7.2.1 Prince Edward Island will ensure that expenditure information presented in the annual financial statement is, in accordance with Prince Edward Island's standard accounting practices, complete and accurate.

7.3 Evaluation

7.3.1 Responsibility for evaluation of programs rests with Prince Edward Island in accordance with its own evaluation policies and practices.

8.0 Communications

8.1 The Parties agree on the importance of communicating with citizens about the objectives of this Agreement in an open, transparent, effective and proactive manner through appropriate public information activities.

8.2 Each Party will receive the appropriate credit and visibility when investments financed through funds granted under this Agreement are announced to the public.

8.3 In the spirit of transparency and open government, Canada will make this Agreement, including any amendments, publicly available on a Government of Canada website.

8.4 Prince Edward Island will make publicly available, clearly identified on a Government of Prince Edward Island website, this Agreement, including any amendments.

8.5 Canada, with prior notice to Prince Edward Island, may incorporate all or any part of the data and information in 7.1, or any part of evaluation and audit reports made public by Prince Edward Island into any report that Canada may prepare for its own purposes, including any reports to the Parliament of Canada or reports that may be made public.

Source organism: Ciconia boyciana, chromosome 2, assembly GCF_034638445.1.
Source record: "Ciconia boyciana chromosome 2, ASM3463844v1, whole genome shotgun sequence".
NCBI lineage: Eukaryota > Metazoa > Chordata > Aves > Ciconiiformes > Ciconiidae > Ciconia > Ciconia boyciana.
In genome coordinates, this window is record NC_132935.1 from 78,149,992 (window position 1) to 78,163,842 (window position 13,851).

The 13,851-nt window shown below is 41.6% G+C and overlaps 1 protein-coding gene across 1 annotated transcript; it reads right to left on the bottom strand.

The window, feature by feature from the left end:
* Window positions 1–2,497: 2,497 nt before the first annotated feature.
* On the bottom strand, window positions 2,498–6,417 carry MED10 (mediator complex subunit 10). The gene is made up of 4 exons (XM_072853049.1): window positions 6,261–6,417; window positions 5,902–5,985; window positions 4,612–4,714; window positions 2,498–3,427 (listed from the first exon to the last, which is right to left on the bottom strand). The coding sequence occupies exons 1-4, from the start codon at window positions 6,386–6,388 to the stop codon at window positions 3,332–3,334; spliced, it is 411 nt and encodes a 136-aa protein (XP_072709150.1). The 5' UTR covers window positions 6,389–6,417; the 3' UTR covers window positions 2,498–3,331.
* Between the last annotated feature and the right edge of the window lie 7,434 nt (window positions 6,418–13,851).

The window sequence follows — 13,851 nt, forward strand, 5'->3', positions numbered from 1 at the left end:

8.6 Canada reserves the right to conduct public communications, announcements, events, outreach and promotional activities about the Common Statement and this Agreement. Canada agrees to give Prince Edward Island 10 days advance notice and advance copies of public communications related to the Common Statement, this Agreement, and results of the investments of this Agreement.

8.7 Prince Edward Island reserves the right to conduct public communications, announcements, events, outreach and promotional activities about the Common Statement and this Agreement. Prince Edward Island agrees to give Canada 10 days advance notice and advance copies of public communications related to the Common Statement, this Agreement, and results of the investments of this Agreement.

8.8 Canada and Prince Edward Island agree to participate in a joint announcement upon signing of this Agreement.